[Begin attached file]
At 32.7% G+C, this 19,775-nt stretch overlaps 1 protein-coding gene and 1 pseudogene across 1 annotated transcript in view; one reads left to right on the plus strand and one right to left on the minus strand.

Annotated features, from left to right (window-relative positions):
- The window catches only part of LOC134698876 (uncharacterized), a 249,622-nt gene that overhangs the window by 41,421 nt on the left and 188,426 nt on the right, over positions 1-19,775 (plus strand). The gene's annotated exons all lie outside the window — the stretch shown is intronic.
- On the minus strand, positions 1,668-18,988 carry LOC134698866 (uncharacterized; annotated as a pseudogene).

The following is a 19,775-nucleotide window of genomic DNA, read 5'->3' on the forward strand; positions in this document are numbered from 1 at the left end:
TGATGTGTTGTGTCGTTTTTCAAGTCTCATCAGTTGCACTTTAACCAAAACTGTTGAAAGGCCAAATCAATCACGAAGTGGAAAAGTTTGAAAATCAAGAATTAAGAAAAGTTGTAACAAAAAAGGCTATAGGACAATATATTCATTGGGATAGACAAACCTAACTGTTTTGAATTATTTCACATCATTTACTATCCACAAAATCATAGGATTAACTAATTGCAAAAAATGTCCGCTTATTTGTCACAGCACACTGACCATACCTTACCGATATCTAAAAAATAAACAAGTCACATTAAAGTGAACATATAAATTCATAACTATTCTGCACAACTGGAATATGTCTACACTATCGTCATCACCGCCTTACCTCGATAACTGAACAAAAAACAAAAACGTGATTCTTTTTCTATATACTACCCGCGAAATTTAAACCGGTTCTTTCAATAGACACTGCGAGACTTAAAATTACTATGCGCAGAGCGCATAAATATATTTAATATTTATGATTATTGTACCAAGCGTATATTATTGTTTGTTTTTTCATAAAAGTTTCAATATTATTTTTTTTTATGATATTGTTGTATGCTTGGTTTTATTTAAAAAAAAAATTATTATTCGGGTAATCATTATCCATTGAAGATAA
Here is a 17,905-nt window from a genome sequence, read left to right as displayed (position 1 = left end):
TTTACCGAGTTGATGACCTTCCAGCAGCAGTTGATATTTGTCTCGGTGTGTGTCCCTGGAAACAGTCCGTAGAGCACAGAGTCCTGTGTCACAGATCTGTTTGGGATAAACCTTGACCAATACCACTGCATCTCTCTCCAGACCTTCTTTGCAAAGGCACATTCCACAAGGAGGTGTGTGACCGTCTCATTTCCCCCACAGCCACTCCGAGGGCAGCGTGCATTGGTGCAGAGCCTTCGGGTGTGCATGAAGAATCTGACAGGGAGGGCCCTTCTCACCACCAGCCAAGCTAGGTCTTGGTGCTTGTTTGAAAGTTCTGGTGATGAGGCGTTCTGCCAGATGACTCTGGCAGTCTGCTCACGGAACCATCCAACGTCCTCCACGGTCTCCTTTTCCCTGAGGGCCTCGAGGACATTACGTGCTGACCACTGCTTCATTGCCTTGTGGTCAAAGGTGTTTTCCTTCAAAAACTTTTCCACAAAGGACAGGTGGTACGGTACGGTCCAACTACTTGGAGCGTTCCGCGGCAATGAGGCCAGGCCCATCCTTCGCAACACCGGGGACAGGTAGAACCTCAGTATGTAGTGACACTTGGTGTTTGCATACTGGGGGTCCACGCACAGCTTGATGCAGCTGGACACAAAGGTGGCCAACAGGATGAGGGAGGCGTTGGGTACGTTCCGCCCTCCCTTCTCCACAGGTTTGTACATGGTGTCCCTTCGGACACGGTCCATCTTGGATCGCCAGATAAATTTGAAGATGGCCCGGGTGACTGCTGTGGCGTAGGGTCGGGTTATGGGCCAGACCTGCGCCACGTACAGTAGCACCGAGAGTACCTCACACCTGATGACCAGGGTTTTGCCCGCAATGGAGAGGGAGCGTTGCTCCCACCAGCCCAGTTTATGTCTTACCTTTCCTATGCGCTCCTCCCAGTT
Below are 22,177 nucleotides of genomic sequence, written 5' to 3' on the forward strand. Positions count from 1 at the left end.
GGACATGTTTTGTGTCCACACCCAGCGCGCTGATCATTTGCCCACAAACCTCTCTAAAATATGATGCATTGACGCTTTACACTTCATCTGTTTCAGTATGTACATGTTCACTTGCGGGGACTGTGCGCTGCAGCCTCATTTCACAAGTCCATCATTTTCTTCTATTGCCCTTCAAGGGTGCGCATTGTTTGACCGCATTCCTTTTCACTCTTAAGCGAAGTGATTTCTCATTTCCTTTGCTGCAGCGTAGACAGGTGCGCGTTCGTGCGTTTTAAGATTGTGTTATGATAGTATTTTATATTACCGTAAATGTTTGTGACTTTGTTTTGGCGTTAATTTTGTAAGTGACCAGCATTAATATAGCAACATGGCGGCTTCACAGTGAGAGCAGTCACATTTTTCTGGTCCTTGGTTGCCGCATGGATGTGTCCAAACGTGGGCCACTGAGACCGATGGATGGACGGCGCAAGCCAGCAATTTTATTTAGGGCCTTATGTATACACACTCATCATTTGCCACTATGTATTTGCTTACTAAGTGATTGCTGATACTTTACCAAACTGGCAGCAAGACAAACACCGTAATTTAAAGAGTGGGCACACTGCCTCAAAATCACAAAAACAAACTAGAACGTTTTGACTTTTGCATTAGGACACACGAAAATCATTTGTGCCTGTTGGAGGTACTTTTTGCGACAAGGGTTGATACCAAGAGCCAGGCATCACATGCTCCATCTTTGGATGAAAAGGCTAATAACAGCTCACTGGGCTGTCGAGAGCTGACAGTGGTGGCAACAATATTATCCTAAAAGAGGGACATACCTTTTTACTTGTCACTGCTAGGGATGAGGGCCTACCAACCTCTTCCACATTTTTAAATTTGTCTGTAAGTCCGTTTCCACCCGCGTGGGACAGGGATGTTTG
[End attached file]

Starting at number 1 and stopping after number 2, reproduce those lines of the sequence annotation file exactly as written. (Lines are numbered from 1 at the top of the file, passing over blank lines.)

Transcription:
At 32.7% G+C, this 19,775-nt stretch overlaps 1 protein-coding gene and 1 pseudogene across 1 annotated transcript in view; one reads left to right on the plus strand and one right to left on the minus strand.

Annotated features, from left to right (window-relative positions):